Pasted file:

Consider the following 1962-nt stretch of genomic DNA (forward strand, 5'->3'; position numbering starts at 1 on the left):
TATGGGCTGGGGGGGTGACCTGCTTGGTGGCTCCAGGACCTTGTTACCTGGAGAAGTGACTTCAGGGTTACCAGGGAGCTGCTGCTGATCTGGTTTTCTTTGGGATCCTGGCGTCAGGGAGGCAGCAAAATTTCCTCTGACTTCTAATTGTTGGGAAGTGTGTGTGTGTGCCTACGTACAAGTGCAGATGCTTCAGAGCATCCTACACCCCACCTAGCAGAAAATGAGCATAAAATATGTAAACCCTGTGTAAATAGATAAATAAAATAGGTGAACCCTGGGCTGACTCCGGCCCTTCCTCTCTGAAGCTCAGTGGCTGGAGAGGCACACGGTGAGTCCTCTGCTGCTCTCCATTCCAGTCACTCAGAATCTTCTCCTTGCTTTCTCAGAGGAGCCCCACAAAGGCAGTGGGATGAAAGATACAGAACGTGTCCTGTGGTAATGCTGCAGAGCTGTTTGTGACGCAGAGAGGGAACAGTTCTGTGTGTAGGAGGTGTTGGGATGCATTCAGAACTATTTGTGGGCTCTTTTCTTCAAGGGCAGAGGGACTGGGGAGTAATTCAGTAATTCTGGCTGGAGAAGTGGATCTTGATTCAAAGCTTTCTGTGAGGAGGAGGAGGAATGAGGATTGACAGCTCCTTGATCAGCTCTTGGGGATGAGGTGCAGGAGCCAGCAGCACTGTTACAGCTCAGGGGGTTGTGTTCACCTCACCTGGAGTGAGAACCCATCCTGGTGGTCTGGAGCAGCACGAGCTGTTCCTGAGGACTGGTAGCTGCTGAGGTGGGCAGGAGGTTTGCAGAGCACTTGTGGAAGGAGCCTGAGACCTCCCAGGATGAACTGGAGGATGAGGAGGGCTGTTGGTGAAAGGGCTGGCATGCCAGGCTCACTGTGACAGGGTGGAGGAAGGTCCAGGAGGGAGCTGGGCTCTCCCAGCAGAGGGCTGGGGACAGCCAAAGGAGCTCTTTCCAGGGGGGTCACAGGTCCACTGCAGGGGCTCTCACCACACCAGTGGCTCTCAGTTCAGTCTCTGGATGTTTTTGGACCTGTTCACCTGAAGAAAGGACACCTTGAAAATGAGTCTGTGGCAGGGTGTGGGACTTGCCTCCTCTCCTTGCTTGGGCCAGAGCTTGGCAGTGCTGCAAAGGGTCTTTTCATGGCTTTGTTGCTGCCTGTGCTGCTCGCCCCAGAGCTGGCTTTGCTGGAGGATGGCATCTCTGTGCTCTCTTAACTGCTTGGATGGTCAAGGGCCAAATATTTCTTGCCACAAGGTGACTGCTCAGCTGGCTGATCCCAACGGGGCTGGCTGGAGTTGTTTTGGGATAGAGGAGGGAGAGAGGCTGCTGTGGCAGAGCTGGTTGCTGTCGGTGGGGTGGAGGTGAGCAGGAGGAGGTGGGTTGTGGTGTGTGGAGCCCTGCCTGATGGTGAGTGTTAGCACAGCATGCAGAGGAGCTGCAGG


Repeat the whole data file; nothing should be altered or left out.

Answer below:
Consider the following 1962-nt stretch of genomic DNA (forward strand, 5'->3'; position numbering starts at 1 on the left):
TATGGGCTGGGGGGGTGACCTGCTTGGTGGCTCCAGGACCTTGTTACCTGGAGAAGTGACTTCAGGGTTACCAGGGAGCTGCTGCTGATCTGGTTTTCTTTGGGATCCTGGCGTCAGGGAGGCAGCAAAATTTCCTCTGACTTCTAATTGTTGGGAAGTGTGTGTGTGTGCCTACGTACAAGTGCAGATGCTTCAGAGCATCCTACACCCCACCTAGCAGAAAATGAGCATAAAATATGTAAACCCTGTGTAAATAGATAAATAAAATAGGTGAACCCTGGGCTGACTCCGGCCCTTCCTCTCTGAAGCTCAGTGGCTGGAGAGGCACACGGTGAGTCCTCTGCTGCTCTCCATTCCAGTCACTCAGAATCTTCTCCTTGCTTTCTCAGAGGAGCCCCACAAAGGCAGTGGGATGAAAGATACAGAACGTGTCCTGTGGTAATGCTGCAGAGCTGTTTGTGACGCAGAGAGGGAACAGTTCTGTGTGTAGGAGGTGTTGGGATGCATTCAGAACTATTTGTGGGCTCTTTTCTTCAAGGGCAGAGGGACTGGGGAGTAATTCAGTAATTCTGGCTGGAGAAGTGGATCTTGATTCAAAGCTTTCTGTGAGGAGGAGGAGGAATGAGGATTGACAGCTCCTTGATCAGCTCTTGGGGATGAGGTGCAGGAGCCAGCAGCACTGTTACAGCTCAGGGGGTTGTGTTCACCTCACCTGGAGTGAGAACCCATCCTGGTGGTCTGGAGCAGCACGAGCTGTTCCTGAGGACTGGTAGCTGCTGAGGTGGGCAGGAGGTTTGCAGAGCACTTGTGGAAGGAGCCTGAGACCTCCCAGGATGAACTGGAGGATGAGGAGGGCTGTTGGTGAAAGGGCTGGCATGCCAGGCTCACTGTGACAGGGTGGAGGAAGGTCCAGGAGGGAGCTGGGCTCTCCCAGCAGAGGGCTGGGGACAGCCAAAGGAGCTCTTTCCAGGGGGGTCACAGGTCCACTGCAGGGGCTCTCACCACACCAGTGGCTCTCAGTTCAGTCTCTGGATGTTTTTGGACCTGTTCACCTGAAGAAAGGACACCTTGAAAATGAGTCTGTGGCAGGGTGTGGGACTTGCCTCCTCTCCTTGCTTGGGCCAGAGCTTGGCAGTGCTGCAAAGGGTCTTTTCATGGCTTTGTTGCTGCCTGTGCTGCTCGCCCCAGAGCTGGCTTTGCTGGAGGATGGCATCTCTGTGCTCTCTTAACTGCTTGGATGGTCAAGGGCCAAATATTTCTTGCCACAAGGTGACTGCTCAGCTGGCTGATCCCAACGGGGCTGGCTGGAGTTGTTTTGGGATAGAGGAGGGAGAGAGGCTGCTGTGGCAGAGCTGGTTGCTGTCGGTGGGGTGGAGGTGAGCAGGAGGAGGTGGGTTGTGGTGTGTGGAGCCCTGCCTGATGGTGAGTGTTAGCACAGCATGCAGAGGAGCTGCAGG